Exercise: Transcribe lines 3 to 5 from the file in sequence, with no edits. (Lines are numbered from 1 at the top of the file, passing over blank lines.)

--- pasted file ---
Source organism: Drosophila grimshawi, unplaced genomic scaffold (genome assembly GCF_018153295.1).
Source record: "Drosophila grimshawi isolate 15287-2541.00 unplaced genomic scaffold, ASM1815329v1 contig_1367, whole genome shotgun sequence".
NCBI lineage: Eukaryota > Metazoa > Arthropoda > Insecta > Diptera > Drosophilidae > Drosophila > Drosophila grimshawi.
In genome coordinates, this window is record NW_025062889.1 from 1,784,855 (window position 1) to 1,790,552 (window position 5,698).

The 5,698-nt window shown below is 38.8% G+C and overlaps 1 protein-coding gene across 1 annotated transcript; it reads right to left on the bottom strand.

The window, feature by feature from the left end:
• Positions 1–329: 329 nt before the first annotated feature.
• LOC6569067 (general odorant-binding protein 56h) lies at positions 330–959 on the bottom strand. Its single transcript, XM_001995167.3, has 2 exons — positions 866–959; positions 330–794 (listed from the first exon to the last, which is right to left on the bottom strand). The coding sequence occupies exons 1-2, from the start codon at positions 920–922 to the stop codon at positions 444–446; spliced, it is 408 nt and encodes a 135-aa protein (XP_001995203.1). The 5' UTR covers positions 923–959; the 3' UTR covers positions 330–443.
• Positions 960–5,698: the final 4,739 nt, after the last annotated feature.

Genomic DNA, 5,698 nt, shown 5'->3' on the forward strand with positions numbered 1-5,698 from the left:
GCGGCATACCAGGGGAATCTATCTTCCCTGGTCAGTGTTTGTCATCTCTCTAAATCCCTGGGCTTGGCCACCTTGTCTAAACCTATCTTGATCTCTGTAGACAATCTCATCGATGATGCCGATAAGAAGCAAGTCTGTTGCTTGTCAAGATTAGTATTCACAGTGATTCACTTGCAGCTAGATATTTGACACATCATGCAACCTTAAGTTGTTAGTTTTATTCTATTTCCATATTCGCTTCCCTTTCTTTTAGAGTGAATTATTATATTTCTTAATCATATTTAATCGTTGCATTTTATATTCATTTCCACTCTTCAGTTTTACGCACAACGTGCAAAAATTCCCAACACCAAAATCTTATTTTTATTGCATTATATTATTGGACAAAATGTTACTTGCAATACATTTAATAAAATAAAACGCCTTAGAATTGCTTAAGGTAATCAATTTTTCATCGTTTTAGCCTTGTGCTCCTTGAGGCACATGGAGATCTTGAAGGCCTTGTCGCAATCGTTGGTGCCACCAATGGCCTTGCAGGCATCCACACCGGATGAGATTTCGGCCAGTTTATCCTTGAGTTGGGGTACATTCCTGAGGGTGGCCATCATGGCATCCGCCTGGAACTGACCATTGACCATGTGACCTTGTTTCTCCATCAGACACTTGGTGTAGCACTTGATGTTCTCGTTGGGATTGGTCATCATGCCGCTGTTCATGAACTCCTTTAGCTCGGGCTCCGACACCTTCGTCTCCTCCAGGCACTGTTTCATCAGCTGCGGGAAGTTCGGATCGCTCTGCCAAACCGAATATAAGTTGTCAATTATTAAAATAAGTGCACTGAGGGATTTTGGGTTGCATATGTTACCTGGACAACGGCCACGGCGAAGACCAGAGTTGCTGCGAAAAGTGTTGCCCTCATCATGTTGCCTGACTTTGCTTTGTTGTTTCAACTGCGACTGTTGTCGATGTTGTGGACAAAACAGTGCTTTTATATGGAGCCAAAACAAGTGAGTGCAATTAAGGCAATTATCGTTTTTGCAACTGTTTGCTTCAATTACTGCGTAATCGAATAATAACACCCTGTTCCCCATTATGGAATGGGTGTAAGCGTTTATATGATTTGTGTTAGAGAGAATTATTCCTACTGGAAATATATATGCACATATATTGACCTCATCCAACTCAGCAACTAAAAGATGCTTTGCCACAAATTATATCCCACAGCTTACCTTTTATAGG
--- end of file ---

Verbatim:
NCBI lineage: Eukaryota > Metazoa > Arthropoda > Insecta > Diptera > Drosophilidae > Drosophila > Drosophila grimshawi.
In genome coordinates, this window is record NW_025062889.1 from 1,784,855 (window position 1) to 1,790,552 (window position 5,698).

The 5,698-nt window shown below is 38.8% G+C and overlaps 1 protein-coding gene across 1 annotated transcript; it reads right to left on the bottom strand.